These are RooStats standalone utilities that calculate the p-value or Z value (eg. significance in 1-sided Gaussian standard deviations) for a number counting experiment. This is a hypothesis test between background only and signal-plus-background. The background estimate has uncertainty derived from an auxiliary or sideband measurement.

This is based on code and comments from Bob Cousins and on the following papers:

- Evaluation of three methods for calculating statistical significance when incorporating a
systematic uncertainty into a test of the background-only hypothesis for a Poisson process

Authors: Robert D. Cousins, James T. Linnemann, Jordan Tucker

http://arxiv.org/abs/physics/0702156

NIM A 595 (2008) 480--501 -
Statistical Challenges for Searches for New Physics at the LHC

Authors: Kyle Cranmer

http://arxiv.org/abs/physics/0511028 -
Measures of Significance in HEP and Astrophysics

Authors: J. T. Linnemann

http://arxiv.org/abs/physics/0312059

The problem is treated in a fully frequentist fashion by interpreting the relative background uncertainty as being due to an auxiliary or sideband observation that is also Poisson distributed with only background. Finally, one considers the test as a ratio of Poisson means where an interval is well known based on the conditioning on the total number of events and the binomial distribution.

In short, this is an exact frequentist solution to the problem of a main measurement x distributed as a Poisson around s+b and a sideband or auxiliary measurement y distributed as a Poisson around tau*b. Eg.

Naming conventions: Exp = Expected Obs = Observed P = p-value Z = Z-value or significance in sigma (one-sided convention)

Double_t | BinomialExpP(Double_t sExp, Double_t bExp, Double_t fractionalBUncertainty) |

Double_t | BinomialExpZ(Double_t sExp, Double_t bExp, Double_t fractionalBUncertainty) |

Double_t | BinomialObsP(Double_t nObs, Double_t, Double_t fractionalBUncertainty) |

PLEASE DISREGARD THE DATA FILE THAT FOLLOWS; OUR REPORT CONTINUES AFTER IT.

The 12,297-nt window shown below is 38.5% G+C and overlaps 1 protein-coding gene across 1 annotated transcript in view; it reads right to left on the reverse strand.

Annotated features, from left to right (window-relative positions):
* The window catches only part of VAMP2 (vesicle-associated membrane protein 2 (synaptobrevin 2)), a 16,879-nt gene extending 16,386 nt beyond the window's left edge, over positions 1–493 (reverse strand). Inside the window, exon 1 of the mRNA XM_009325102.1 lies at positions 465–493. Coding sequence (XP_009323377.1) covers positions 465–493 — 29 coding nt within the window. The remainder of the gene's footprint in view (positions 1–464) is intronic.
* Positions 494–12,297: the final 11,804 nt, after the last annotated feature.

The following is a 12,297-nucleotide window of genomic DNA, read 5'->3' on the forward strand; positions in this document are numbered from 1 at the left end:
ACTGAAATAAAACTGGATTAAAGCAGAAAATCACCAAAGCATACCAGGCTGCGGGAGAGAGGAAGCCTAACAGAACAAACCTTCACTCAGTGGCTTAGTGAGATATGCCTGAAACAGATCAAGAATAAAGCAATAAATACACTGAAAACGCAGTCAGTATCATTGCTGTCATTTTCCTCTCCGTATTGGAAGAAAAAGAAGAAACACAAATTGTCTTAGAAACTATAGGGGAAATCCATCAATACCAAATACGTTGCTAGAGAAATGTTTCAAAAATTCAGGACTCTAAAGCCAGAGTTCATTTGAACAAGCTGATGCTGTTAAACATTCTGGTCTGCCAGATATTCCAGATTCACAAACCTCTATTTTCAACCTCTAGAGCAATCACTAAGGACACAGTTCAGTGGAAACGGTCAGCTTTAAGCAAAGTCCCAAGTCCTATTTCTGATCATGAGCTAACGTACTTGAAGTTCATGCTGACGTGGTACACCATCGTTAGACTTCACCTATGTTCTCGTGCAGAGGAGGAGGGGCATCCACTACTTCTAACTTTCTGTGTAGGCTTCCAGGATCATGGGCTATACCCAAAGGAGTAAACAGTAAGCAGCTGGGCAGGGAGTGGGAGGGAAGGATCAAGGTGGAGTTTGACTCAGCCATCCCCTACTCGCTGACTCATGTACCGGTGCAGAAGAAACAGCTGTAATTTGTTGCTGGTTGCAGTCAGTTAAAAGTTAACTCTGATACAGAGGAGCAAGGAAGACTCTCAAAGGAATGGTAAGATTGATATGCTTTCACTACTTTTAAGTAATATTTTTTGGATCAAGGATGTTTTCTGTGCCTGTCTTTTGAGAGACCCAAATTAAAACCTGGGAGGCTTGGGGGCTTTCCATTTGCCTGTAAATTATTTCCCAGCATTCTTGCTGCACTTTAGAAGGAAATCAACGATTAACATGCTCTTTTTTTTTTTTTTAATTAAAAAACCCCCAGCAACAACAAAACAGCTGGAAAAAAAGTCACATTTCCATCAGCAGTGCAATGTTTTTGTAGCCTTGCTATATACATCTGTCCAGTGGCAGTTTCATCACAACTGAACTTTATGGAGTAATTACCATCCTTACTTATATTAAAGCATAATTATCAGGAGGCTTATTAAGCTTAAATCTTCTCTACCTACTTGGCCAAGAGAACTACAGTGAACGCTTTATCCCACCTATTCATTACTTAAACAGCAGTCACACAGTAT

Double_t | BinomialObsZ(Double_t nObs, Double_t bExp, Double_t fractionalBUncertainty) |

Double_t | BinomialWithTauExpP(Double_t sExp, Double_t bExp, Double_t tau) |

Double_t | BinomialWithTauExpZ(Double_t sExp, Double_t bExp, Double_t tau) |

Double_t | BinomialWithTauObsP(Double_t nObs, Double_t bExp, Double_t tau) |

Double_t | BinomialWithTauObsZ(Double_t nObs, Double_t bExp, Double_t tau) |

Double_t BinomialExpZ(Double_t sExp, Double_t bExp, Double_t fractionalBUncertainty)

Expected P-value for s=0 in a ratio of Poisson means. Here the background and its uncertainty are provided directly and assumed to be from the double Poisson counting setup described in the BinomialWithTau functions. Normally one would know tau directly, but here it is determiend from the background uncertainty. This is not strictly correct, but a useful approximation.

Double_t BinomialObsZ(Double_t nObs, Double_t bExp, Double_t fractionalBUncertainty)

See BinomialObsP

Double_t BinomialExpP(Double_t sExp, Double_t bExp, Double_t fractionalBUncertainty)

See BinomialExpP

Double_t BinomialWithTauExpP(Double_t sExp, Double_t bExp, Double_t tau)

Expected P-value for s=0 in a ratio of Poisson means. Based on two expectations, a main measurement that might have signal and an auxiliarly measurement for the background that is signal free. The expected background in the auxiliary measurement is a factor tau larger than in the main measurement.

Double_t BinomialObsP(Double_t nObs, Double_t , Double_t fractionalBUncertainty)

P-value for s=0 in a ratio of Poisson means. Here the background and its uncertainty are provided directly and assumed to be from the double Poisson counting setup. Normally one would know tau directly, but here it is determiend from the background uncertainty. This is not strictly correct, but a useful approximation.

Double_t BinomialWithTauObsP(Double_t nObs, Double_t bExp, Double_t tau)

P-value for s=0 in a ratio of Poisson means. Based on two observations, a main measurement that might have signal and an auxiliarly measurement for the background that is signal free. The expected background in the auxiliary measurement is a factor tau larger than in the main measurement.